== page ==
The HHTC One X was the star of the show at this year’s MWC show in Barcelona where a number of smartphone and tablet manufacturers converged to show off their flagship devices for 2012. The handset offers a wealth of impressive features, but in this article I will focus on its credentials as a music device.
Arguably the most impressive music related feature of the HTC One X is the integration of the renowned Beats Audio technology. This is the same kit as found in the sought after Beats headsets which are fast replacing the iconic white iPod headsets for those who are into their gadgets. These are renowned for their nearly unrivalled sound quality, and this is also the case with the phone itself. This feature alone puts the HTC One X up there as one of the best music plying phones out there, along with its stablemates the Sensation XE and Sensation XL.
Obviously, a smartphone can have all the music tech and features in the world but would be ineffective without sufficient storage for your music files. Unusually for an Android powered HTC smartphone, there is no micro SD card slot. This is somewhat offset however, by 32 GB of onboard storage. This is where your music tracks and other files like photos, videos and photos will be stored along with apps from Google Play (the recently rebranded Android Market) and saved data like your contacts and calendar entries. To get an idea of how many music tracks you could potentially store on the phone, let’s say the average 4 minute music track takes up 10MB of data; with 32GB of storage you could comfortably store around 2000 songs with room left for other file types.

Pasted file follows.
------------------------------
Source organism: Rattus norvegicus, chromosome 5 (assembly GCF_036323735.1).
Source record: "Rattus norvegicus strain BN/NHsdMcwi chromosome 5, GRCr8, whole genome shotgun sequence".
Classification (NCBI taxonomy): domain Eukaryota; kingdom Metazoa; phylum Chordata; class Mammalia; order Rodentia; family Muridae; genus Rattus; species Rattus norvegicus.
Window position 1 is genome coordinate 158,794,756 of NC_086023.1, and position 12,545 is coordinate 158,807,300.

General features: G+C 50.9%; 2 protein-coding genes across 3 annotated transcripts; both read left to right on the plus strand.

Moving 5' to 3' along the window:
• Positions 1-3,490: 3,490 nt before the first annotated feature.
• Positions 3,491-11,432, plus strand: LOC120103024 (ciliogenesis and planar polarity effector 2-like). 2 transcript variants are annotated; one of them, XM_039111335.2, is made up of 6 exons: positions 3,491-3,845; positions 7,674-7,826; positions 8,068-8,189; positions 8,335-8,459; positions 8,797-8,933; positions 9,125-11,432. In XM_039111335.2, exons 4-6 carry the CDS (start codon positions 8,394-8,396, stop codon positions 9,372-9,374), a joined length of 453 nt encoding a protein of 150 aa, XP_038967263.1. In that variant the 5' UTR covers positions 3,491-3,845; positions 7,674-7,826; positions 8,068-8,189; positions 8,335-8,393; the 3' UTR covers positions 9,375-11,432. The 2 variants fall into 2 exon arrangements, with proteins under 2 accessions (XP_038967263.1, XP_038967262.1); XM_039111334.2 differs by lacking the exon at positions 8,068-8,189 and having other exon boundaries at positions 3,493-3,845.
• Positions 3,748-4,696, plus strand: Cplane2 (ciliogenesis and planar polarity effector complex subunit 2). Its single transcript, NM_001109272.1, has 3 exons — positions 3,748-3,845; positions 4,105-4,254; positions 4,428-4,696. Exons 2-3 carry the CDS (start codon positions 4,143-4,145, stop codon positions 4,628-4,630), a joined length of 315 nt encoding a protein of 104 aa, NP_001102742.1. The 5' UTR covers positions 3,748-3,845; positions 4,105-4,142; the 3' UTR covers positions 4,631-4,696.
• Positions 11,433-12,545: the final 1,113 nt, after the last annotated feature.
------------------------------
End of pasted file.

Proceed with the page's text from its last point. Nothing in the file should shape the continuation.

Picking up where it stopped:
The HTC One X comes with the HTC Sense UI which provides its default music player widget. This is essentially and app with basic controls which can be used from the homescreen. You then simply tap the app interface to open it fully where you can then carry out any functions of a music player on a computer like Windows Media Player or iTunes. There are numerous alternative widgets available besides the standard one, available from HTC Hub and Google Play.
In order to transfer music from your computer onto the phone (or any other files for that matter) it is simply a case of connecting the two using the supplied micro USB cable. Then simply locate you music folder and open the phone’s music folder on the desktop, and simply drag and drop the music you wish to transfer. When you do this, all relevant data will be transferred such as song titles, album title, artist info and alum art etc, all of which will be displayed on the phone.
The HTC One X is capable of performing the same tasks and many other smartphones, but with the addition of Beats Audio and the slick new Android Ice Cream Sandwich operating system it does it with a bit more flair. The availability of downloadable music widgets and customisable homescreens makes this one of the top phones available for music lovers.